HELENA — Democrats on the House Appropriations Committee tried Thursday to put money back into the state budget, but the Republican majority swatted down most major attempts on party-line votes.

Republicans control the committee by a 13-9 majority and largely upheld the budgets adopted by GOP-controlled subcommittees that reduced Democratic Gov. Steve Bullock’s proposed two-year budget.

With the state seeing its revenue dip in fiscal 2016, the GOP majorities in the House and Senate are trying to bring the budget into balance through spending cuts or rolling back proposed spending increases. Bullock has proposed some budget cuts or rollbacks, but he and Democratic lawmakers also are looking at tax increases and funding transfers to balance the budget.

About the only major Democratic gain was a successful move to restore money for the state airplane used by Bullock. And that motion was made by Rep. Brad Tschida, R-Missoula, who abandoned efforts by a Republican-controlled subcommittee to not fund the plane and instead provide a lesser amount for him to charter planes, fly commercially or drive around the state more to save money. Tschida’s motion passed 22-0.

Democratic committee members tried to restore money for a number of programs to no avail, including some that had matching federal money or other sources of non-general fund money.

They included attempts to spend $65,000 to match an equal amount of federal money to train volunteer firefighters on dealing with hazardous materials such as spills from railroad cars.

Another failed motion sought to restore about five workplace safety workers to Department of Labor and Industry and would have been matched by a larger federal appropriation in a state that has ranked among the worst nationally in workplace safety.

The GOP majority resisted an attempt to restore money and attract money for the Montana Youth Challenge Academy, a National Guard boot camp program for troubled youths.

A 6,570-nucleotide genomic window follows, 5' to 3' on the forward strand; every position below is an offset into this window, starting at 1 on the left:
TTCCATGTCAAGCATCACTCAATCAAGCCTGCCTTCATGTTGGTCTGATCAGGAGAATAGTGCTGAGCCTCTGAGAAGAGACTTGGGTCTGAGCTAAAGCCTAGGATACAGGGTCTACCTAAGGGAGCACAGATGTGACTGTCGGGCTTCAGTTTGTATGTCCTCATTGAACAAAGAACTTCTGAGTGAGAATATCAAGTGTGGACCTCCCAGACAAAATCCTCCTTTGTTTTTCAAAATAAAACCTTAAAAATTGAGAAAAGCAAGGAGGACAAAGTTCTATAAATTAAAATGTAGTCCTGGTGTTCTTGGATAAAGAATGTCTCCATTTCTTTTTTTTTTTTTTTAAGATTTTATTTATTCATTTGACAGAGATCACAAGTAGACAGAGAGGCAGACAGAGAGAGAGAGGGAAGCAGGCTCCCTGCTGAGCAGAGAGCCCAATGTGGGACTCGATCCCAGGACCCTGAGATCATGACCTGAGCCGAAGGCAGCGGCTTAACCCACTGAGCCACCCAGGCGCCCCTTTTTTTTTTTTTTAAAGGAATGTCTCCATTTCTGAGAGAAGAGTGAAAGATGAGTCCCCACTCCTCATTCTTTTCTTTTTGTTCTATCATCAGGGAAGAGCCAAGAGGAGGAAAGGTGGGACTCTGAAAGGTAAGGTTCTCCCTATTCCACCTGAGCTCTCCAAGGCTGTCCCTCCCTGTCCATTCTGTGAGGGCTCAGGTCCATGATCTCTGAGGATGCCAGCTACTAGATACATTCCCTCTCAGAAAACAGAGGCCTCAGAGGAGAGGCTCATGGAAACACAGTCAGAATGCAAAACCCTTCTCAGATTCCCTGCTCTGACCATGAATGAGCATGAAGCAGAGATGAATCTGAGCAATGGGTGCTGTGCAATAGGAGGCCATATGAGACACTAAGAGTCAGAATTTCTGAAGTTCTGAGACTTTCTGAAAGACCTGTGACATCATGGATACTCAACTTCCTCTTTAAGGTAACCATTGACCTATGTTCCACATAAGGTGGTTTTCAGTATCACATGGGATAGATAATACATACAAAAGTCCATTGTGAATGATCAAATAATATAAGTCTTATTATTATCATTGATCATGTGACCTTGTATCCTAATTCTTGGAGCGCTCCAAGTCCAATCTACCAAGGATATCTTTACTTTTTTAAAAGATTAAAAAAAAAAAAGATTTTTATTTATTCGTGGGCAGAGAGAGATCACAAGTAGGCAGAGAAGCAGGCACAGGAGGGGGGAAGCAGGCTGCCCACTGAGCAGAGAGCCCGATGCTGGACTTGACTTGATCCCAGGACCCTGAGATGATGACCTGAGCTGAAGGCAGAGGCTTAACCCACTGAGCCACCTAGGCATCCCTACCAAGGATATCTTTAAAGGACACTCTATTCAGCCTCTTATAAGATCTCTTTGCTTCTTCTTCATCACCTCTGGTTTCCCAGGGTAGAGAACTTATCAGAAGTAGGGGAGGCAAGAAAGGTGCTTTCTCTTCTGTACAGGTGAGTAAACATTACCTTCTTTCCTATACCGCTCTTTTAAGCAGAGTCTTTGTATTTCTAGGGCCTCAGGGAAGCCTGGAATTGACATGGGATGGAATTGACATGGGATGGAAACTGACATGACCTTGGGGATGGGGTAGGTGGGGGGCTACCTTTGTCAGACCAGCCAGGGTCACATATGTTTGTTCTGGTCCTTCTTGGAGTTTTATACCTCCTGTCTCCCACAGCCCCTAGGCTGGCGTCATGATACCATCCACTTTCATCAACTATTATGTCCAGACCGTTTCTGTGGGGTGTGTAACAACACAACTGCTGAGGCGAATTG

At one point, Rep. Kelly McCarthy, D-Billings, told the committee that some of the motions would have required little money from the state treasury to attract far more in federal or other sources of funds.

“These cuts have done little to help us with our ending fund balance, and a lot of them are very important programs,” McCarthy said. “It’s illogical to cut them.”

In some cases, Tschida and some other Republicans said they would vote to restore some spending if the state budget picture improves.

The committee rejected a move to restore the one attorney’s post in the Office of the Commissioner of Political Practices, saying the job was added two years ago to help the office catch up with its caseload, and it has done so.

As for the governor’s airplane, Tschida has been a leading critic of Bullock’s use of the plane. He has sponsored a bill to limit the use of the plane by future governors to official state business and to require a governor to repay the state treasury at the rate of chartering a private plane if a chief executive uses the plane for both official business and campaigning.

Tschida also has questioned the use of Bullock’s airplane within a 100-mile radius of Helena, suggesting it would be cheaper to drive. The Republican legislator said about 50 percent of Bullock’s flights are within that 100-mile radius. Tschida said he would like to study the issue further with some legislators before the next Legislature convenes in two years.

Over the years, it has been common for House members to not fund the governor’s plane or to call for selling it and buying a cheaper one. The Senate has always restored funding for the plane.

In response, Bullock said later, “Governors since 1950 have had access to a state plane. In a state of 147,000 square miles, Montanans expect us to be out and about, so I think it’s a responsible move.”

The Appropriations Committee will resume work on the budget in House Bill 2 on Friday.

Among the remaining budgets up before the panel will be those for the Department of Public Health and Human Services and the Montana University System, which face some major cuts and budget rollbacks that have attracted criticism.

The full House will debate the budget March 16 and 17 and send HB 2 to the Senate.

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